that is a terrific line and probably not the last time we have heard it on the trail. john: there is an element where people think she is not good in spontaneous situations. i find her better in these situations now rather than "saturday night live." >> they have a broad idea of what they will talk about, but they are not strictly scripted. it works out well for her. take my pulse says you go along with this and then she gives a relaxed answer. that is good. whereas a script that says you have to be here, talking to a bartender, but it was funny because -- and donald trump says he is the center of everything.
definitely done. abc, nbc and cbs will be out of his this by the end of the decade and cable is on its way out because of the expense of the infrastructure. you can go and watch info wars online. they simulcast with a hundred radio stations and there will be about 5.5 million people watching. the cost to get on the internet, nothing whatsoever. future.the way of the alex: well, well, well, that was trump advisor roger stone delivering a speech about whether trump has plans to build a media empire after the election. joining us is mike feldman, democratic strategist and former chief of staff to al gore. and coming to us live from los angeles is mike murphy.
mike and mike, good to be book ended by both of you on this tuesday. what is going on with roger stone talking about the demise of cable news? is he laying the groundwork for the trump news network? mike: you are not going to find me that the end of broadcast television is near for a number of reasons. it is clear that there is a backup plan. it is clear that there are a number of people come right up to the top of the campaign thinking about how to harness this group of constituents who have rallied behind donald trump and my guess is that can take on a number of forms. john: mike murphy, here's my question for you -- we have seen donald trump's behavior -- you are famously never trump and think trump is a disaster. we see his behavior in the
controversy he has had. we now see himself surrounding himself with steve shannon, roger ailes, sean hannity -- as trump baxley trying to win this election or does he have some longer-term endgame that is more hollywood than washington d c? mike: before i do that, my old friend stone was protecting the end of television on am radio. morse code is the only thing older than that. [laughter] things change slower than they think. trying to tell the future of trump is a risky business because it is so dramatic. but he appears to be better at least at constructing the next great streaming business than a winning presidential campaign. he now has the pieces that could lead to something akin to what glenn beck did when he traded his own pay streaming network, which is getting a smaller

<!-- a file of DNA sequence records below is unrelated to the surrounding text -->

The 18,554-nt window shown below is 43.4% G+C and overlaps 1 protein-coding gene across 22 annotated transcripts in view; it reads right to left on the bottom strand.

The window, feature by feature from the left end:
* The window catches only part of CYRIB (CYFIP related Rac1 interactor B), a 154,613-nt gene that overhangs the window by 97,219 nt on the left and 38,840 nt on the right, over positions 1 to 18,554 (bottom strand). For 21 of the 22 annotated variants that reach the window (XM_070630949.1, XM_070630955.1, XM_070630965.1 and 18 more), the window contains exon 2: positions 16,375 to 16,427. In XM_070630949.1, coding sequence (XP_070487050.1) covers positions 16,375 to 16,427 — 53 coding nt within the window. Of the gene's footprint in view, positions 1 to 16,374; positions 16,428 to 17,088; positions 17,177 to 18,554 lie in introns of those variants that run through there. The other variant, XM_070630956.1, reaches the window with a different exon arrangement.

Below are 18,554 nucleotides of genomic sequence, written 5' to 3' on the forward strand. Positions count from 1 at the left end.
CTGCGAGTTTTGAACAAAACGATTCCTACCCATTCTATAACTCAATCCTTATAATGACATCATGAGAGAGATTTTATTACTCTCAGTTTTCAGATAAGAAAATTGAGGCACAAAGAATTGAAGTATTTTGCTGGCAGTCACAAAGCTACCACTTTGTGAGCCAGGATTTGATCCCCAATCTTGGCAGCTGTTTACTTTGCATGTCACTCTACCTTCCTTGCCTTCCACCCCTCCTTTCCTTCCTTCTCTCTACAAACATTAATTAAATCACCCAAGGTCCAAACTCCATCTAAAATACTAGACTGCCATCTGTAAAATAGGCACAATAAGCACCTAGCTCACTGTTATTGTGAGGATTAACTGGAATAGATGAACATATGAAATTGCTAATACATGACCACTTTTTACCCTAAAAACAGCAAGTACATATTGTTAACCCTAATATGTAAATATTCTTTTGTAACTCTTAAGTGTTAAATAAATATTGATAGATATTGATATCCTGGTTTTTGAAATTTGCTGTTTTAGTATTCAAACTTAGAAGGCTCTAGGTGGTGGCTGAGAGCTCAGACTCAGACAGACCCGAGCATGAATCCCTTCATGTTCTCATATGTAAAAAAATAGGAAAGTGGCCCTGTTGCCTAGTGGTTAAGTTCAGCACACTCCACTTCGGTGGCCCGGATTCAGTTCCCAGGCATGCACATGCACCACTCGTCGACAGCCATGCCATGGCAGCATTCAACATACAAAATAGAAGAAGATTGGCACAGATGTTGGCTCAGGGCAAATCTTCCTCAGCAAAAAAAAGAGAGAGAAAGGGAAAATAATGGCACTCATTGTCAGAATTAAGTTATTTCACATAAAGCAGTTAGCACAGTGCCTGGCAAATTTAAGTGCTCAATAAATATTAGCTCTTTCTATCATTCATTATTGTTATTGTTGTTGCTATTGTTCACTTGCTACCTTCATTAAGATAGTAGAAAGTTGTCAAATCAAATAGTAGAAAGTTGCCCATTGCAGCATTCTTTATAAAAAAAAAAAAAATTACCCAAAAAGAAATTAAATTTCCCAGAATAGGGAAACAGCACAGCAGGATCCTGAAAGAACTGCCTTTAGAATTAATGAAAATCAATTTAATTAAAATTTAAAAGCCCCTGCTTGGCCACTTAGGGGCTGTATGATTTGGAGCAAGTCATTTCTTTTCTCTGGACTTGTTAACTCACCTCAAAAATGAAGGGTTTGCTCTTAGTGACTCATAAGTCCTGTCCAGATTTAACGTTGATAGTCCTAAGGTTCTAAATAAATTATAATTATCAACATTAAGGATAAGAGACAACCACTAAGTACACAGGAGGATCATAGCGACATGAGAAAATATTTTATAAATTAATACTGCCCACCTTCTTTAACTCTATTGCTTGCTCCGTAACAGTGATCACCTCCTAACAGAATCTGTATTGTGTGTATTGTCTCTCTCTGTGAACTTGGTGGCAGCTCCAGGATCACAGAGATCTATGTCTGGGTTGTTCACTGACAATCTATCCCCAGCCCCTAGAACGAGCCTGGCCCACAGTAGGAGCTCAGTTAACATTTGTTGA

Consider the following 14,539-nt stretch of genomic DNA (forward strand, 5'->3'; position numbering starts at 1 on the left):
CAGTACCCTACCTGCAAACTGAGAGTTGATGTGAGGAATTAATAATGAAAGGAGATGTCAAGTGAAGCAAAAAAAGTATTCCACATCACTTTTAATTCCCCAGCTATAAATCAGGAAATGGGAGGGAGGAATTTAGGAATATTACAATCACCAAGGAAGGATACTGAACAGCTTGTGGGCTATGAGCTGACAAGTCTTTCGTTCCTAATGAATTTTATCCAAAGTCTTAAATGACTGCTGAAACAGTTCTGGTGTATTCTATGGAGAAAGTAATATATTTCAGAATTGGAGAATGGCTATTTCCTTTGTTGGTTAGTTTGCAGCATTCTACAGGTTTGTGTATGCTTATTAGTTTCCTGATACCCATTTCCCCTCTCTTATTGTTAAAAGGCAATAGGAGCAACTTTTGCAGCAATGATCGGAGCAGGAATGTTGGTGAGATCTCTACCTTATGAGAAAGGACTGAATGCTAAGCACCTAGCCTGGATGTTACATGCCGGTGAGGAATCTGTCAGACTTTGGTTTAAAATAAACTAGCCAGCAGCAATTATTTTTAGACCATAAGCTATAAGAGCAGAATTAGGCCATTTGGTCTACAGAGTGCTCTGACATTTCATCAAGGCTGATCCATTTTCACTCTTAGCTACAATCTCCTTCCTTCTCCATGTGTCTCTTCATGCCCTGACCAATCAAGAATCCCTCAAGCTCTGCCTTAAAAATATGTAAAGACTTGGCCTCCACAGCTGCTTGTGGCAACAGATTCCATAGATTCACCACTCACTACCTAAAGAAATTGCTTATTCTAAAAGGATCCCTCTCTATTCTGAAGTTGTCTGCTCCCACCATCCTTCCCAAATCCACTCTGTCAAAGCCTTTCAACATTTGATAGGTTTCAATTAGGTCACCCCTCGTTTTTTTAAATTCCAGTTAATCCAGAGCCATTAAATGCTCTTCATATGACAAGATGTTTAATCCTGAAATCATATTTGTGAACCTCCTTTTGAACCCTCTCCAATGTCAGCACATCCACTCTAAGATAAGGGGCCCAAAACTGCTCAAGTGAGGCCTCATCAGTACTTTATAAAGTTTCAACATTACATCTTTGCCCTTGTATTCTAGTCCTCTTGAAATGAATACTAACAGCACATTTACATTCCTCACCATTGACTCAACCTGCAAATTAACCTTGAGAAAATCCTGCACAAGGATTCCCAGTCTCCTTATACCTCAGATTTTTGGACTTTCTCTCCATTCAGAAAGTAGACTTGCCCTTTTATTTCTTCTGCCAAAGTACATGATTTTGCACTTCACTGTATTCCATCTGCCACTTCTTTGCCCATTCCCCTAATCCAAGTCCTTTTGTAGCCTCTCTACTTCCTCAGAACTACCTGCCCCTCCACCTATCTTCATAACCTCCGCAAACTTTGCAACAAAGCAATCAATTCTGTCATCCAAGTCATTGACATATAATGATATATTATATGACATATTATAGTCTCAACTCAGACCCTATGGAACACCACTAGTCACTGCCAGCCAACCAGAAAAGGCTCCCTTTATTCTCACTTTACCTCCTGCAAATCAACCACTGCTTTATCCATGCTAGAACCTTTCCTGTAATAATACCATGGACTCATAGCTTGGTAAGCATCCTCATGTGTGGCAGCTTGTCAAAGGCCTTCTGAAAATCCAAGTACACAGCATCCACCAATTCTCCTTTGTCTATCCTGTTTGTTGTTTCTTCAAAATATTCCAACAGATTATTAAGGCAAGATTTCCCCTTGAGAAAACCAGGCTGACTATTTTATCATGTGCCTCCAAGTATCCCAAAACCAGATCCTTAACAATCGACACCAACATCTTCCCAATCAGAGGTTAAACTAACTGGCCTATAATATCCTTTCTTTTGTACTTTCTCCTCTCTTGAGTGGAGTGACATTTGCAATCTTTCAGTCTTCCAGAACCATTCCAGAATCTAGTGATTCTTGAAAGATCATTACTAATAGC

audience but generating revenue. i don't know if it will be a heist for money rather than a presidential campaign, but there's no question the presidential campaign is having real. alex: we're hearing news reports today that donald trump has pumped to the -- has upped the rent on all of his copies now that the campaign is being funded by small donations and not trump's dockets. what do we make of that? mike: they saved because they are expanding their staff any more square footage, but i think they would hold themselves to a higher standard. between the airplane and rental space, there's a lot of self-dealing going on here. i think it's not a coincidence trump decided to up his overhead the minute he got his hands on an income stream from his donors.
john: we have talked a lot -- i'm going to get to hillary clinton a few minutes, but let's talk about a few things from donald trump -- he has not releases tax returns, disclose almost nothing about his health records, that out the law zoo, wazoo, indebted to the bank of china. he is by far the least transparent presidential candidate of our lifetimes. will he ever start to pay a price for that? mike: i would argue he is paying the price for it. we're having this conversation now on a week when the conversation could have been about secretary clinton and e-mails in the foundation, he's largely step on that message with his own actions and questions about his own campaign. i think he has been paying a price. there's a sense that people are